Big Mo: Do Blowouts Impart Momentum?

Globe Life Park in Texas was the site of the most blowout games. (via KENGRIFFEY24FAN)

Does momentum exist?

No, I’m not casting doubt on a fundamental tenet of physics: David Kagan can breathe easier. I’m casting doubt on a well-trod talking point of baseball (and really of all sports). A team that’s been doing notably well recently is said to have momentum, and we expect it to keep doing well, at least for a while. The opposite effect is perceived for struggling teams: Fans expect them to keep stinking up the joint.

Unsurprisingly in our analytical age, this notion has not gone unchallenged. Tom Tango, Mitchel Lichtman, and Andrew Dolphin looked at individual players’ momentum in The Book, and found it to have just slight predictive value. Only a hot pitcher could expect to keep it up the next time he went to the mound.

One can take a step back and look at the matter on a team level instead. Momentum might show up better for a combination of 25 players than for one. Here, though, even the old school evinces skepticism. “Momentum,” any old timer who looks like he misses his chaw might tell you, “is tomorrow’s starting pitcher.” Granted, that’s probably said more when the old timer’s team has been getting knocked around lately.

From our experience examining clutch performance, one suspects momentum will vanish once we look closely at it. Psychological effects seem to do that. Still, to get a result, even an expected one, we need to do the looking, so I’m going to look at team momentum in baseball. I’ll do it through the crudest, bluntest event I can: the blowout.

It seems self-evident that a rout of an opponent should imbue a team with confidence that at least carries through into their next game. Likewise, suffering a trouncing should depress a team and weaken its prospects for success in the immediate future.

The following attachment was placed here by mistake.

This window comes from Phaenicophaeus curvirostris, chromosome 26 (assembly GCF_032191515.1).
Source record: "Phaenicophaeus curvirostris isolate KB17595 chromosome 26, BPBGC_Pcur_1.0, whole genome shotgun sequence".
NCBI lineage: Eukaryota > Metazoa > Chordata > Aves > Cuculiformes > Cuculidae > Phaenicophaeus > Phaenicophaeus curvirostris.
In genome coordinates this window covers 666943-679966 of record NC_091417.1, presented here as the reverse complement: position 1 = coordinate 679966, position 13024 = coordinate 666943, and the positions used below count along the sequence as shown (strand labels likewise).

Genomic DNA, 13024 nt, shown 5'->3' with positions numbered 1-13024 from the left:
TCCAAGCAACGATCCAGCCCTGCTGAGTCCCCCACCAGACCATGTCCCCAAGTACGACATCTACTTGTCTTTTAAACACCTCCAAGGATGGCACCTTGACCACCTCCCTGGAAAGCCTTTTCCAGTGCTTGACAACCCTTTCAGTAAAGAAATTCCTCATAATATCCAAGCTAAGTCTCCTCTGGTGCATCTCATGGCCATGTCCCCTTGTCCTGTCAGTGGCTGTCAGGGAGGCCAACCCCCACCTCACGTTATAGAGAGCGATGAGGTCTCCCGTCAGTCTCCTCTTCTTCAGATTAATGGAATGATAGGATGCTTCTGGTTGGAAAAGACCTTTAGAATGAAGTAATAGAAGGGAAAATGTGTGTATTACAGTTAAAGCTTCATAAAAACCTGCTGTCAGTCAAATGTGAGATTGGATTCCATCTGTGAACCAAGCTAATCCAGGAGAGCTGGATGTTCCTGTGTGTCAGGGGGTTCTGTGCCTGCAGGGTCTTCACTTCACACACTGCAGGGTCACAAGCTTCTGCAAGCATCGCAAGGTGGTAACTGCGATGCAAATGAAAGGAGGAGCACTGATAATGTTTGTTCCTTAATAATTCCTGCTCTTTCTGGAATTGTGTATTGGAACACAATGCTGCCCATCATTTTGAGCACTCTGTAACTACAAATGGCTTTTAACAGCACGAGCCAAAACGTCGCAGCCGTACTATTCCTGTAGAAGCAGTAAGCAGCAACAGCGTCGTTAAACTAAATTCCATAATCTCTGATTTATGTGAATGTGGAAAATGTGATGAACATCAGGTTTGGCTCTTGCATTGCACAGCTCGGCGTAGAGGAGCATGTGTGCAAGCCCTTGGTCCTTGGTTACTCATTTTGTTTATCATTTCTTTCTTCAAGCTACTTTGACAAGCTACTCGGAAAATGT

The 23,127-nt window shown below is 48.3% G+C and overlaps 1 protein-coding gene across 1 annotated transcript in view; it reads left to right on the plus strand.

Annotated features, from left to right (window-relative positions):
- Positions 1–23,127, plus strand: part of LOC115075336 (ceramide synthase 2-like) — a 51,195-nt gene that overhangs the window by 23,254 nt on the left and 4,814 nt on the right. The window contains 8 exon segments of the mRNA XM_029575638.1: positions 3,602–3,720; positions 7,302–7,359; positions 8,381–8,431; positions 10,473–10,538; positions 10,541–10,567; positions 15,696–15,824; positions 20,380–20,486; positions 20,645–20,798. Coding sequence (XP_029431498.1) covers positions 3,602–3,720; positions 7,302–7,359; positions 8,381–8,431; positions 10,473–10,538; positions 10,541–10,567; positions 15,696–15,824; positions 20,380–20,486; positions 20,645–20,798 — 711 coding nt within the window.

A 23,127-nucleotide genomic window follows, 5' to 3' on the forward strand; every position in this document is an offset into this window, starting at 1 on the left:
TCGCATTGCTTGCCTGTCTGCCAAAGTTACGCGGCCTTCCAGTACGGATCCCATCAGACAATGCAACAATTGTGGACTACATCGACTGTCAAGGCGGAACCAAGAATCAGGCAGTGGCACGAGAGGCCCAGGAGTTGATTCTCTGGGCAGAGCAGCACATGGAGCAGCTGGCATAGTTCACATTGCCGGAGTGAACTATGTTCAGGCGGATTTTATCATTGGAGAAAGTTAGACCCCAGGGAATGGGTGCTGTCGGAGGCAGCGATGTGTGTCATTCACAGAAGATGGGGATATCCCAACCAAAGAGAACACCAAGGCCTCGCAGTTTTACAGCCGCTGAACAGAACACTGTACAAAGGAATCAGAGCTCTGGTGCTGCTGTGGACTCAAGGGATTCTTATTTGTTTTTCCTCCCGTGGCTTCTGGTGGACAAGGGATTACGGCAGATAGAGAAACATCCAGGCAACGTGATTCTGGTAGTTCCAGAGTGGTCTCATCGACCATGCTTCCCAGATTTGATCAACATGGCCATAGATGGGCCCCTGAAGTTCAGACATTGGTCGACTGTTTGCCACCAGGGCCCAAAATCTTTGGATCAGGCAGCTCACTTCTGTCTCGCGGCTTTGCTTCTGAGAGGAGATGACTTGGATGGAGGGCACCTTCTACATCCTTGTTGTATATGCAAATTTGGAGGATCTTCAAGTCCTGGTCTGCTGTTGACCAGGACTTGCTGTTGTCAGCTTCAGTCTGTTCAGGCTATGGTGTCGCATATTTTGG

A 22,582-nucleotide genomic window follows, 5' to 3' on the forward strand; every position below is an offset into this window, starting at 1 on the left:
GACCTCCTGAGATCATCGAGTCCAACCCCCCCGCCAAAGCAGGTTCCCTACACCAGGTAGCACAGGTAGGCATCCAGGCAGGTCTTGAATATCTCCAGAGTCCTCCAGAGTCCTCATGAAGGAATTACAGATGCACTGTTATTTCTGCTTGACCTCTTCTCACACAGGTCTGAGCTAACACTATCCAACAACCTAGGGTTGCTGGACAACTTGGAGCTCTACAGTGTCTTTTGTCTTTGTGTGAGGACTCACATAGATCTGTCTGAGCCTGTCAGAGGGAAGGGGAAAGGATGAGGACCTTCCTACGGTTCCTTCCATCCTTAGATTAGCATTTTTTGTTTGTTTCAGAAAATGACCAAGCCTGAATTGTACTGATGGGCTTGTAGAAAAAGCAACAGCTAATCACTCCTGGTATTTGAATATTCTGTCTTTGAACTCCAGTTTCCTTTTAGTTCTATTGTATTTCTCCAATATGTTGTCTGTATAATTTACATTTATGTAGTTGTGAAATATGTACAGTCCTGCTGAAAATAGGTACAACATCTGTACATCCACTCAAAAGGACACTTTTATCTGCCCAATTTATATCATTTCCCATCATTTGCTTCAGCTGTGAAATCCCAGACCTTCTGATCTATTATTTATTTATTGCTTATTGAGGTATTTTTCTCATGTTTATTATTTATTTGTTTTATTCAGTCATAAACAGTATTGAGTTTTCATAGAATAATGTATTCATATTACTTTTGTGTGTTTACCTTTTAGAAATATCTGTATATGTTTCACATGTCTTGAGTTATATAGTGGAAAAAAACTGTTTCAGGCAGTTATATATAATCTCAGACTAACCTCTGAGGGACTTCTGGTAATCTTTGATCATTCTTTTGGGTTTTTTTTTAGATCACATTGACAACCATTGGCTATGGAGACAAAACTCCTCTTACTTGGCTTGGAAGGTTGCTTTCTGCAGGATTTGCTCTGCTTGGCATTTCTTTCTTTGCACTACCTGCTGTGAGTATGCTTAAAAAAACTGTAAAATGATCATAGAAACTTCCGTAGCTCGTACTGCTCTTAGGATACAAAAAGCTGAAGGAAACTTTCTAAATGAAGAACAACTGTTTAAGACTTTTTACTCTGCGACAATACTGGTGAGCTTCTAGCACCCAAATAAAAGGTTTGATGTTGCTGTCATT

The operative word so far has been “should.” Is there a “does” beneath it?

Setting Boundaries

What constitutes a blowout? There’s no obvious answer, so I’m fairly free to choose my own. I settled on a 10-run margin as the criterion. I was tempted by nine, one run per inning, but worried that I might accidentally include forfeits (which officially end 9-0) in the group and went one run higher instead.

To see the full immediate effect of the blowouts, I had a requirement that the two teams involved would play each other again the next day. Waiting a day, or switching opponents, would diffuse the effect. I did expand this requirement to include same-day rematches, as in the nightcaps of doubleheaders. One would think the psychological effects of the blowouts even stronger in such circumstances.

My data set stretched 20 years, from 1998 to 2017, the era of the 30-team majors (not counting the 2018 season, which was in progress as I did my research). This decision made my reasoning for the minimum margin of blowouts look a touch silly. I had specifically excluded the chance of a forfeit being included, but the last forfeited major-league game was in 1995. It’s all right, though: I still got plenty of games to work with. To be precise, 1,183 of them.


Admittedly, 10 runs does not mean the same thing all the time. The run environment of the league changes, and the run environments at specific ballparks are different. Before I make conclusions based on the convenient assumption that all blowouts are created equal, I should give a little information based on the fact that they aren’t, quite.

When the league is in a higher-offense era, blowouts should be more common. You can judge this by other sports: How much more common is it to see a 10-plus point win in football, or basketball, than baseball? (On the flip side, how vanishingly rare is it to see a 10-goal blowout in soccer, or hockey?) The blowout data I gathered shows this, if imperfectly. Do remember that I didn’t collect all blowouts, just all blowouts with a game between the same two teams the next day or later that same day.